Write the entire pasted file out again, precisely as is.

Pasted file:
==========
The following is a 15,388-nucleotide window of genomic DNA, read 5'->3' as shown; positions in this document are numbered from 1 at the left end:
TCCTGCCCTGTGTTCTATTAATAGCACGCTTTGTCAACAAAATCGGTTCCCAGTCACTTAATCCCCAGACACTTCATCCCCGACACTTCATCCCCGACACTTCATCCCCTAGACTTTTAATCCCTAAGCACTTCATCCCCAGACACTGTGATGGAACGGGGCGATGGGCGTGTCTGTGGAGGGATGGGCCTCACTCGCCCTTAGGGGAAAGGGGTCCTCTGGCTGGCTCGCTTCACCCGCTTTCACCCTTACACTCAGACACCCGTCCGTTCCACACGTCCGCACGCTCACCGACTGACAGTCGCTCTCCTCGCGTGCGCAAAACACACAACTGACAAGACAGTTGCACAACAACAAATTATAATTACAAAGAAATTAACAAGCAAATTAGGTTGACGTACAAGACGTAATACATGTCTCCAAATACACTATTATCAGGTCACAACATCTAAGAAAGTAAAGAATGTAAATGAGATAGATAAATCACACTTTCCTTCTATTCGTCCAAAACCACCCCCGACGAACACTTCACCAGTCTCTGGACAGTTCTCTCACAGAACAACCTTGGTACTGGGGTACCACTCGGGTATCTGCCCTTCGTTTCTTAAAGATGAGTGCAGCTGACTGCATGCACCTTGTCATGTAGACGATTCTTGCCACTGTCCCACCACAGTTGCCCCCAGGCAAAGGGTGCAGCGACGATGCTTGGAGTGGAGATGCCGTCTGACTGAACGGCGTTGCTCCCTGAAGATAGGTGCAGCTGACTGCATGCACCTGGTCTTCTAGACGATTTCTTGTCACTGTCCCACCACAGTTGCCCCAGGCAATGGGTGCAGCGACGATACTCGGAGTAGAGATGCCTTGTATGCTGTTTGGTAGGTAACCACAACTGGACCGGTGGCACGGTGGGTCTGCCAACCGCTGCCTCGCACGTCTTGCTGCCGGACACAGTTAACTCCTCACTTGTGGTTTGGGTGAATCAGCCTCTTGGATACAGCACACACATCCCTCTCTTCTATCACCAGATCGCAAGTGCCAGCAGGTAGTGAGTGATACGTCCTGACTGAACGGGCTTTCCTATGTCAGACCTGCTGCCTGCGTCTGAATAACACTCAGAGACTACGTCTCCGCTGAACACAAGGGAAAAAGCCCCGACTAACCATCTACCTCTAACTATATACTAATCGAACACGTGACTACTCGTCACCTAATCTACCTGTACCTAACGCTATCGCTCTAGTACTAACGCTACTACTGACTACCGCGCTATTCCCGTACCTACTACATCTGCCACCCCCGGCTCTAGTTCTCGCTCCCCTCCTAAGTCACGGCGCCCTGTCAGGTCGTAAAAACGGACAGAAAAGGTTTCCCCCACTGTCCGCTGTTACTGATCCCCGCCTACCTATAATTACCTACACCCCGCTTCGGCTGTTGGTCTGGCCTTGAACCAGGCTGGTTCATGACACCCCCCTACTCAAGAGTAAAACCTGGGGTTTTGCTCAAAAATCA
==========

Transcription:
The following is a 15,388-nucleotide window of genomic DNA, read 5'->3' as shown; positions in this document are numbered from 1 at the left end:
TCCTGCCCTGTGTTCTATTAATAGCACGCTTTGTCAACAAAATCGGTTCCCAGTCACTTAATCCCCAGACACTTCATCCCCGACACTTCATCCCCGACACTTCATCCCCTAGACTTTTAATCCCTAAGCACTTCATCCCCAGACACTGTGATGGAACGGGGCGATGGGCGTGTCTGTGGAGGGATGGGCCTCACTCGCCCTTAGGGGAAAGGGGTCCTCTGGCTGGCTCGCTTCACCCGCTTTCACCCTTACACTCAGACACCCGTCCGTTCCACACGTCCGCACGCTCACCGACTGACAGTCGCTCTCCTCGCGTGCGCAAAACACACAACTGACAAGACAGTTGCACAACAACAAATTATAATTACAAAGAAATTAACAAGCAAATTAGGTTGACGTACAAGACGTAATACATGTCTCCAAATACACTATTATCAGGTCACAACATCTAAGAAAGTAAAGAATGTAAATGAGATAGATAAATCACACTTTCCTTCTATTCGTCCAAAACCACCCCCGACGAACACTTCACCAGTCTCTGGACAGTTCTCTCACAGAACAACCTTGGTACTGGGGTACCACTCGGGTATCTGCCCTTCGTTTCTTAAAGATGAGTGCAGCTGACTGCATGCACCTTGTCATGTAGACGATTCTTGCCACTGTCCCACCACAGTTGCCCCCAGGCAAAGGGTGCAGCGACGATGCTTGGAGTGGAGATGCCGTCTGACTGAACGGCGTTGCTCCCTGAAGATAGGTGCAGCTGACTGCATGCACCTGGTCTTCTAGACGATTTCTTGTCACTGTCCCACCACAGTTGCCCCAGGCAATGGGTGCAGCGACGATACTCGGAGTAGAGATGCCTTGTATGCTGTTTGGTAGGTAACCACAACTGGACCGGTGGCACGGTGGGTCTGCCAACCGCTGCCTCGCACGTCTTGCTGCCGGACACAGTTAACTCCTCACTTGTGGTTTGGGTGAATCAGCCTCTTGGATACAGCACACACATCCCTCTCTTCTATCACCAGATCGCAAGTGCCAGCAGGTAGTGAGTGATACGTCCTGACTGAACGGGCTTTCCTATGTCAGACCTGCTGCCTGCGTCTGAATAACACTCAGAGACTACGTCTCCGCTGAACACAAGGGAAAAAGCCCCGACTAACCATCTACCTCTAACTATATACTAATCGAACACGTGACTACTCGTCACCTAATCTACCTGTACCTAACGCTATCGCTCTAGTACTAACGCTACTACTGACTACCGCGCTATTCCCGTACCTACTACATCTGCCACCCCCGGCTCTAGTTCTCGCTCCCCTCCTAAGTCACGGCGCCCTGTCAGGTCGTAAAAACGGACAGAAAAGGTTTCCCCCACTGTCCGCTGTTACTGATCCCCGCCTACCTATAATTACCTACACCCCGCTTCGGCTGTTGGTCTGGCCTTGAACCAGGCTGGTTCATGACACCCCCCTACTCAAGAGTAAAACCTGGGGTTTTGCTCAAAAATCA